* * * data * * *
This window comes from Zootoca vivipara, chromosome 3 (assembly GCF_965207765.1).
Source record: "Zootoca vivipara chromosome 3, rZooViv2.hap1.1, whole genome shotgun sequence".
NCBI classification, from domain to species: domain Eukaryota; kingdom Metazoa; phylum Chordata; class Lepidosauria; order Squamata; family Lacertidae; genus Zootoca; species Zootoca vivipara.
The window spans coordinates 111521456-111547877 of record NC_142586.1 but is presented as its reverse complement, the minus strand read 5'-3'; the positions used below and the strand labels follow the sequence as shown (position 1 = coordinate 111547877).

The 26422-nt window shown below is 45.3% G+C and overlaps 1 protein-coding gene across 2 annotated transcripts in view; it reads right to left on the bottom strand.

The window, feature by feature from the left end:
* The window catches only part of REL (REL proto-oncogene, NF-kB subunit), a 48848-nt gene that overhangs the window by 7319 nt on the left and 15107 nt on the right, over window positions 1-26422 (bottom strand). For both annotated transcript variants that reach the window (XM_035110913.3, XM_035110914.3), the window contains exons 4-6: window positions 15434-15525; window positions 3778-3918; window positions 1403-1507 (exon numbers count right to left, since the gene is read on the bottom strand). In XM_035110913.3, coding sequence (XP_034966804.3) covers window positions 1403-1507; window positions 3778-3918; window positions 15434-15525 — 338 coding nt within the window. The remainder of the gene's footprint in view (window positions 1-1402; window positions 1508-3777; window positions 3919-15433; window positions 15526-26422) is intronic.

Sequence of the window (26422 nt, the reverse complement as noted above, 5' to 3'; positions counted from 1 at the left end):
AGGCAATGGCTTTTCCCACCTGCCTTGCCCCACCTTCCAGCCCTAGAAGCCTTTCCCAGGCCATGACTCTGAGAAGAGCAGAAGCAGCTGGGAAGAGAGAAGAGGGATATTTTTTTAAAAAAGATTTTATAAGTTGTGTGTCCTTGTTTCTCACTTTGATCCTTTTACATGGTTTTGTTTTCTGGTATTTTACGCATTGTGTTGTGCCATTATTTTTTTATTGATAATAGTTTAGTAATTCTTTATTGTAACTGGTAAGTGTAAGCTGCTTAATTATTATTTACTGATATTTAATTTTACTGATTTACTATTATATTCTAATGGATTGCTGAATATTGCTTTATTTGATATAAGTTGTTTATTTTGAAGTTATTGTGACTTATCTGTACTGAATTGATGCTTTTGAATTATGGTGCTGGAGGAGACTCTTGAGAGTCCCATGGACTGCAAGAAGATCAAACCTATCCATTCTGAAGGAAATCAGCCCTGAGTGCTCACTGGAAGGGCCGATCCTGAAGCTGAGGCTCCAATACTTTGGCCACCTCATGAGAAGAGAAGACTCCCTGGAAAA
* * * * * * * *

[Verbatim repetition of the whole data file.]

This window comes from Zootoca vivipara, chromosome 3 (assembly GCF_965207765.1).
Source record: "Zootoca vivipara chromosome 3, rZooViv2.hap1.1, whole genome shotgun sequence".
NCBI classification, from domain to species: domain Eukaryota; kingdom Metazoa; phylum Chordata; class Lepidosauria; order Squamata; family Lacertidae; genus Zootoca; species Zootoca vivipara.
The window spans coordinates 111521456-111547877 of record NC_142586.1 but is presented as its reverse complement, the minus strand read 5'-3'; the positions used below and the strand labels follow the sequence as shown (position 1 = coordinate 111547877).

The 26422-nt window shown below is 45.3% G+C and overlaps 1 protein-coding gene across 2 annotated transcripts in view; it reads right to left on the bottom strand.

The window, feature by feature from the left end:
* The window catches only part of REL (REL proto-oncogene, NF-kB subunit), a 48848-nt gene that overhangs the window by 7319 nt on the left and 15107 nt on the right, over window positions 1-26422 (bottom strand). For both annotated transcript variants that reach the window (XM_035110913.3, XM_035110914.3), the window contains exons 4-6: window positions 15434-15525; window positions 3778-3918; window positions 1403-1507 (exon numbers count right to left, since the gene is read on the bottom strand). In XM_035110913.3, coding sequence (XP_034966804.3) covers window positions 1403-1507; window positions 3778-3918; window positions 15434-15525 — 338 coding nt within the window. The remainder of the gene's footprint in view (window positions 1-1402; window positions 1508-3777; window positions 3919-15433; window positions 15526-26422) is intronic.

Sequence of the window (26422 nt, the reverse complement as noted above, 5' to 3'; positions counted from 1 at the left end):
AGGCAATGGCTTTTCCCACCTGCCTTGCCCCACCTTCCAGCCCTAGAAGCCTTTCCCAGGCCATGACTCTGAGAAGAGCAGAAGCAGCTGGGAAGAGAGAAGAGGGATATTTTTTTAAAAAAGATTTTATAAGTTGTGTGTCCTTGTTTCTCACTTTGATCCTTTTACATGGTTTTGTTTTCTGGTATTTTACGCATTGTGTTGTGCCATTATTTTTTTATTGATAATAGTTTAGTAATTCTTTATTGTAACTGGTAAGTGTAAGCTGCTTAATTATTATTTACTGATATTTAATTTTACTGATTTACTATTATATTCTAATGGATTGCTGAATATTGCTTTATTTGATATAAGTTGTTTATTTTGAAGTTATTGTGACTTATCTGTACTGAATTGATGCTTTTGAATTATGGTGCTGGAGGAGACTCTTGAGAGTCCCATGGACTGCAAGAAGATCAAACCTATCCATTCTGAAGGAAATCAGCCCTGAGTGCTCACTGGAAGGGCCGATCCTGAAGCTGAGGCTCCAATACTTTGGCCACCTCATGAGAAGAGAAGACTCCCTGGAAAA